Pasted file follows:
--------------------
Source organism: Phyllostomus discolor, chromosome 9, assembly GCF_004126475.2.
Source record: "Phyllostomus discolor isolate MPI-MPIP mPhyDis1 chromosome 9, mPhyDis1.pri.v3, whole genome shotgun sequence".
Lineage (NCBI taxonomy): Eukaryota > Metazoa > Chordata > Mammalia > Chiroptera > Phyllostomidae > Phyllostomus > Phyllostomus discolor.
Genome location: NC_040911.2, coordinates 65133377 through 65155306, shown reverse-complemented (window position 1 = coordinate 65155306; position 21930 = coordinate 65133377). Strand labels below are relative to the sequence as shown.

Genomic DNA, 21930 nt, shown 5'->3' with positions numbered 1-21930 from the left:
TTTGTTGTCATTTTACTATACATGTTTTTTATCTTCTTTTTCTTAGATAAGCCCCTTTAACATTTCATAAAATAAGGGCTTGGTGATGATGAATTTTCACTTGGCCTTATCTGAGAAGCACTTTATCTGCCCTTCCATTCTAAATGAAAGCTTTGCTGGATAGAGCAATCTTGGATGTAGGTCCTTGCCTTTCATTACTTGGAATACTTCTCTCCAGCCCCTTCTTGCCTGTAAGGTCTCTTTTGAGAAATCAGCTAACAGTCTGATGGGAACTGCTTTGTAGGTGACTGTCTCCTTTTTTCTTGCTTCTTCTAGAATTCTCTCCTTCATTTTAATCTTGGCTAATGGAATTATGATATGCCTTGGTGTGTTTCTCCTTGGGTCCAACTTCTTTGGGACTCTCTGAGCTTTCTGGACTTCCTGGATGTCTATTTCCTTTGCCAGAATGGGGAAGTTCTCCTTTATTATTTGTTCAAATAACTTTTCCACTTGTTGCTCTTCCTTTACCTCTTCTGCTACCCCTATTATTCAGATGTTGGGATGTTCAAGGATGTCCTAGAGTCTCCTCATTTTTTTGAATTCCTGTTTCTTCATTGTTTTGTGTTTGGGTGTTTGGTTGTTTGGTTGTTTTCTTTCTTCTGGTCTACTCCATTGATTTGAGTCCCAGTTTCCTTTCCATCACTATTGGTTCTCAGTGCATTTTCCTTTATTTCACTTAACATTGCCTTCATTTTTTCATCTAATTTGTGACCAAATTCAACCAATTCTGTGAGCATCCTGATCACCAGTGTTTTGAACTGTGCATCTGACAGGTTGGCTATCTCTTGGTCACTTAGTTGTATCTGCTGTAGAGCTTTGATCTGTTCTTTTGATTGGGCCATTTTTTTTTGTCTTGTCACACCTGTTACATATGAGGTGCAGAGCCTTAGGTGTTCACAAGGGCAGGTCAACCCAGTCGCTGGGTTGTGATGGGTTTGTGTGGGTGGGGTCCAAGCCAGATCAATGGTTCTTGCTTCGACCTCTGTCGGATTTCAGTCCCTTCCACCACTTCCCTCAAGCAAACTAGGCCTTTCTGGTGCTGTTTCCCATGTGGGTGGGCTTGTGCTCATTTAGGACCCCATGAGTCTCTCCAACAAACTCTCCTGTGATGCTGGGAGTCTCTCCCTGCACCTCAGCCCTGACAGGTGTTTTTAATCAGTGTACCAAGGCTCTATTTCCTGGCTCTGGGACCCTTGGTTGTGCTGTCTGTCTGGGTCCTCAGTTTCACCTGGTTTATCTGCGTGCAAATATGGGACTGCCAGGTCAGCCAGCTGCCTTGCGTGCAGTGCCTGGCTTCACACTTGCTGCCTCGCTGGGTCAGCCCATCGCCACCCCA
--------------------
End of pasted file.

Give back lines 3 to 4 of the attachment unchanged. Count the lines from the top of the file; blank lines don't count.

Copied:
Lineage (NCBI taxonomy): Eukaryota > Metazoa > Chordata > Mammalia > Chiroptera > Phyllostomidae > Phyllostomus > Phyllostomus discolor.
Genome location: NC_040911.2, coordinates 65133377 through 65155306, shown reverse-complemented (window position 1 = coordinate 65155306; position 21930 = coordinate 65133377). Strand labels below are relative to the sequence as shown.